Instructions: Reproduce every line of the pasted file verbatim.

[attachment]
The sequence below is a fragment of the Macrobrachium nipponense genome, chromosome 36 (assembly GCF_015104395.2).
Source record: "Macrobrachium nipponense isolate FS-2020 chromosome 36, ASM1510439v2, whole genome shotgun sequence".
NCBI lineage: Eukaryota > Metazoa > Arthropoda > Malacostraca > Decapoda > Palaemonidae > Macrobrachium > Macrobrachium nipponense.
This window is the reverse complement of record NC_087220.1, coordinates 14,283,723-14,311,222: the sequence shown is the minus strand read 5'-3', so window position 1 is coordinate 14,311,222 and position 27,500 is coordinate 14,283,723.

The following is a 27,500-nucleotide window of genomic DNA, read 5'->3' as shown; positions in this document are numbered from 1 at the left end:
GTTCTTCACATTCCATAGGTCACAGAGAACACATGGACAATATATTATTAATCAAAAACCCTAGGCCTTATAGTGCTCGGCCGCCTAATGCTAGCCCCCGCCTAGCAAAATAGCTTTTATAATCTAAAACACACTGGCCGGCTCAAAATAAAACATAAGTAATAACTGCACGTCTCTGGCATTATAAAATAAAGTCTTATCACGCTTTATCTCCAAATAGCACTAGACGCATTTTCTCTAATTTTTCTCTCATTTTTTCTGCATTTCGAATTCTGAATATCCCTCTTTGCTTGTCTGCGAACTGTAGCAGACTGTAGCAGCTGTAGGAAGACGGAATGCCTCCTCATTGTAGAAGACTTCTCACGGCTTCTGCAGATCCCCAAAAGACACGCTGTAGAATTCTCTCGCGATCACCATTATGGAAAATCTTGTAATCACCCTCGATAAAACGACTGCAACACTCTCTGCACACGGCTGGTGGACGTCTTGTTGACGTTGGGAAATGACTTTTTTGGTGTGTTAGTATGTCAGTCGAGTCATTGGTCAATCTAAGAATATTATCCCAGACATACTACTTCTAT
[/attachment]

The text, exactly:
The sequence below is a fragment of the Macrobrachium nipponense genome, chromosome 36 (assembly GCF_015104395.2).
Source record: "Macrobrachium nipponense isolate FS-2020 chromosome 36, ASM1510439v2, whole genome shotgun sequence".
NCBI lineage: Eukaryota > Metazoa > Arthropoda > Malacostraca > Decapoda > Palaemonidae > Macrobrachium > Macrobrachium nipponense.
This window is the reverse complement of record NC_087220.1, coordinates 14,283,723-14,311,222: the sequence shown is the minus strand read 5'-3', so window position 1 is coordinate 14,311,222 and position 27,500 is coordinate 14,283,723.

The following is a 27,500-nucleotide window of genomic DNA, read 5'->3' as shown; positions in this document are numbered from 1 at the left end:
GTTCTTCACATTCCATAGGTCACAGAGAACACATGGACAATATATTATTAATCAAAAACCCTAGGCCTTATAGTGCTCGGCCGCCTAATGCTAGCCCCCGCCTAGCAAAATAGCTTTTATAATCTAAAACACACTGGCCGGCTCAAAATAAAACATAAGTAATAACTGCACGTCTCTGGCATTATAAAATAAAGTCTTATCACGCTTTATCTCCAAATAGCACTAGACGCATTTTCTCTAATTTTTCTCTCATTTTTTCTGCATTTCGAATTCTGAATATCCCTCTTTGCTTGTCTGCGAACTGTAGCAGACTGTAGCAGCTGTAGGAAGACGGAATGCCTCCTCATTGTAGAAGACTTCTCACGGCTTCTGCAGATCCCCAAAAGACACGCTGTAGAATTCTCTCGCGATCACCATTATGGAAAATCTTGTAATCACCCTCGATAAAACGACTGCAACACTCTCTGCACACGGCTGGTGGACGTCTTGTTGACGTTGGGAAATGACTTTTTTGGTGTGTTAGTATGTCAGTCGAGTCATTGGTCAATCTAAGAATATTATCCCAGACATACTACTTCTAT